How Does an Ankle Sprain Occur?

Ankle sprains are the result of a tear in the ligaments within the ankle. These injuries may happen when you make a rapid shifting movement while your foot is planted. A less common way to sprain your ankle is when your ankle rolls inward while your foot turns outward.

What Are the Symptoms?

  • Pain at the sight of the tear
  • Bruising/Swelling
  • Ankle area is tender to touch
  • In severe cases, may hear/feel something tear
  • Skin discoloration

Preventing a Sprain

  • Wearing appropriate shoes for the occasion
  • Stretching before exercises and sports
  • Knowing your limits

Treatment of a Sprain

In many cases, the RICE method (Rest, Ice, Compression, and Elevate) is used to treat ankle sprains. However, you should see a podiatrist to see which treatment option would work best with your injury. In severe cases, surgery may be required.

It is important to ask your doctor about rehab options after you receive treatment for your injury. Stretching, strength training, and balance exercises may help the ankle heal while also preventing further injury.

If you have any questions, please feel free to contact one of our offices located in McMurray and Hickory, PA. We offer the newest diagnostic and treatment technologies for all your foot care needs.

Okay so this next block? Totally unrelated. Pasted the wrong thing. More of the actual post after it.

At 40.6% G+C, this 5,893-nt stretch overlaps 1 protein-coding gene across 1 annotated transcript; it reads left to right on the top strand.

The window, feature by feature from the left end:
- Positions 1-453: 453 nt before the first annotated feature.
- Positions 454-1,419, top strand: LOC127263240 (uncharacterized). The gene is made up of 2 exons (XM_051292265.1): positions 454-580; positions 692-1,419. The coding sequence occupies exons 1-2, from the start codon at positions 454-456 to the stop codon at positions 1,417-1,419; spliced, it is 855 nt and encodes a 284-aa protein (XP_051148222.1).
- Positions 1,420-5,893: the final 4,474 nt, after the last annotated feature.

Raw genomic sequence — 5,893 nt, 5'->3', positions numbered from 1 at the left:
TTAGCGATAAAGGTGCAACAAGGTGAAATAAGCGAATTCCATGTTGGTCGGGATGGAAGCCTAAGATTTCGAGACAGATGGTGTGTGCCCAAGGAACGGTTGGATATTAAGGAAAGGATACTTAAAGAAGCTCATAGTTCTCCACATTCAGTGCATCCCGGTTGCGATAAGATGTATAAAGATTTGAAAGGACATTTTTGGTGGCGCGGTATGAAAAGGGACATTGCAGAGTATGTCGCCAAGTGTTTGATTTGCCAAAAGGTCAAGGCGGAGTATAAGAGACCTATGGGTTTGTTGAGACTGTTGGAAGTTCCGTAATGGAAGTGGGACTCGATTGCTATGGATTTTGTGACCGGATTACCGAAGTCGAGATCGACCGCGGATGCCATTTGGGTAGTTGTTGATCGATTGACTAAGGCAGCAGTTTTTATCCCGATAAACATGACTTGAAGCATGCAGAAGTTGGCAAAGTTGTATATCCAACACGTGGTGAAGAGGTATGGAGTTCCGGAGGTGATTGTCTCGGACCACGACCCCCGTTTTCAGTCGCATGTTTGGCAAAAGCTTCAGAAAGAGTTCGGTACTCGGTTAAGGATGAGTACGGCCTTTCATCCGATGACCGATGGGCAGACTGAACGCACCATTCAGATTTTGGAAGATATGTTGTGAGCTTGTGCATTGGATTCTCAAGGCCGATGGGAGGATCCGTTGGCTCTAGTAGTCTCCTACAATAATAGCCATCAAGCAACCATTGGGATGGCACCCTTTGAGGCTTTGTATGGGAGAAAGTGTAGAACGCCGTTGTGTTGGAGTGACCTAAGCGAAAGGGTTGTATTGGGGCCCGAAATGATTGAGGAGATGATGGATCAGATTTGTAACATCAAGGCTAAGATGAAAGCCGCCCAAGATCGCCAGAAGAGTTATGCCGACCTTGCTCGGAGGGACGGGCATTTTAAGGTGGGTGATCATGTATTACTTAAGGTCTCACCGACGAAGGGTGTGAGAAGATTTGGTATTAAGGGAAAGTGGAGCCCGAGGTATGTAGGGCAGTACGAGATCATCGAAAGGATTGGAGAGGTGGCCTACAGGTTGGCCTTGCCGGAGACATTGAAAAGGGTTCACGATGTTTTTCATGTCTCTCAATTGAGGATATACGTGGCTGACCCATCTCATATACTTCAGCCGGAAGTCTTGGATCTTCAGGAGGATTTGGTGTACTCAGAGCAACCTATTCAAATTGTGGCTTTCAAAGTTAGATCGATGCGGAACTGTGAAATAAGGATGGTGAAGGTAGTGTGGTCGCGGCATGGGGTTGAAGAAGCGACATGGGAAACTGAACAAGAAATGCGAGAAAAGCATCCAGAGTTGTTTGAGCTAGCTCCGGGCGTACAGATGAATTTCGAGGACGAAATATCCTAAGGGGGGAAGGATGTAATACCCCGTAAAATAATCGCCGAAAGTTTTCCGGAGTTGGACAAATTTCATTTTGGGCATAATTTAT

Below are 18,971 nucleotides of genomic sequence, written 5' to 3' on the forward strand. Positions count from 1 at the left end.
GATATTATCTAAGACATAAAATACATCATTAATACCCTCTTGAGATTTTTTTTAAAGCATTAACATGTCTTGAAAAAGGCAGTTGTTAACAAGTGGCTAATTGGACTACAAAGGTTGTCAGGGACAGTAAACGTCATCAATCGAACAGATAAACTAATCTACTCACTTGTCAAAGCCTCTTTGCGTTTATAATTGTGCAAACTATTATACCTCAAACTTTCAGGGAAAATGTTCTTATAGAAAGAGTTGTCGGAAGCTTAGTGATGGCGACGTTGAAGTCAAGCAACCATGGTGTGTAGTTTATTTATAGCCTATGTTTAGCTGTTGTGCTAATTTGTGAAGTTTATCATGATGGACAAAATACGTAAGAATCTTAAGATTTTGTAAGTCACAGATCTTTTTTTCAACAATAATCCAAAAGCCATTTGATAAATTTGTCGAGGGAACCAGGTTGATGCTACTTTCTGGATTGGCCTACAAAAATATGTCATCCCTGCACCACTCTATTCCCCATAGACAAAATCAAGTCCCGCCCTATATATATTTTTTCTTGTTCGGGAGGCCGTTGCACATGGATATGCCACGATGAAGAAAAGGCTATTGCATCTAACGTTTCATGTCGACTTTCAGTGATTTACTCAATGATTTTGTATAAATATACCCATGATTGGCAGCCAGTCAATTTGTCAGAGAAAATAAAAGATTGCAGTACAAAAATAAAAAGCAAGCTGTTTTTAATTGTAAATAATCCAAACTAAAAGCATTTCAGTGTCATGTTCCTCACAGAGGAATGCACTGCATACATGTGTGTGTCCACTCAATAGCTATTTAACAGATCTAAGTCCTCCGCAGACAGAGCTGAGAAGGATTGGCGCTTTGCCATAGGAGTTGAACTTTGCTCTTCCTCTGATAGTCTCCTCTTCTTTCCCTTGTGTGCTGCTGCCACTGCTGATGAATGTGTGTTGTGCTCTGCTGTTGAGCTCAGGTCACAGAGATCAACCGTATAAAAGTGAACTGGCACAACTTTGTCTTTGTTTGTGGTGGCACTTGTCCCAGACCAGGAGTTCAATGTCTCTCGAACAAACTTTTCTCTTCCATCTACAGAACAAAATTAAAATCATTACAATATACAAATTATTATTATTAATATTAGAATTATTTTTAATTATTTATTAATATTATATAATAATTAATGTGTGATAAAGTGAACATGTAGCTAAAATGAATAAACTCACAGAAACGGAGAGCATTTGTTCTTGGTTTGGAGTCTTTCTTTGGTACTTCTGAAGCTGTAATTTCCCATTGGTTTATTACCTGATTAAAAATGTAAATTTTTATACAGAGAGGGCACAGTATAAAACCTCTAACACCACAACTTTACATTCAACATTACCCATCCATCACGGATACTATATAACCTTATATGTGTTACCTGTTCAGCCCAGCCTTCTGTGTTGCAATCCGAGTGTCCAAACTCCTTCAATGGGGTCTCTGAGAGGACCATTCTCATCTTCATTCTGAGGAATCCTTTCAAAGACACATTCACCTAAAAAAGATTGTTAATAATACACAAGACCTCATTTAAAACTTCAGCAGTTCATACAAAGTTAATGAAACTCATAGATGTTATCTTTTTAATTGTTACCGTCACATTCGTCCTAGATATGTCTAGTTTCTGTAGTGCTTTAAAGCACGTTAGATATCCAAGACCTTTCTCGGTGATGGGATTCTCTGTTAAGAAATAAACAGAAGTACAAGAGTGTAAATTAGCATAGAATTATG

Read more about Ankle Sprains
Friday, 10 July 2020 00:00

Gout Pain Can Be Managed

Gout is a painful, inflammatory form of arthritis. Those affected will typically feel an intense stiffness in the joints of their feet, particularly in the big toe. Schedule a visit to learn about how gout can be managed and treated.

Monday, 06 July 2020 00:00

Possible Symptoms of Poor Circulation

One symptom that is associated with poor circulation is cold feet. This can be a result of limited blood flow, and it may be indicative of serious health issues. Additional signs of this condition can include a tingling or numbing sensation, increased blood pressure, and the feet may feel heavy. There are several reasons why poor circulation may develop. These can consist of being obese, leading a sedentary lifestyle, and having medical conditions such as diabetes. Research has indicated it is beneficial to perform low-impact exercises that can consist of yoga, swimming, and walking. Patients have found relief when compression stockings are worn which may help to increase circulation. If you have symptoms of poor circulation in your feet, it is strongly advised that you are under the care of a podiatrist who can help you to manage this condition.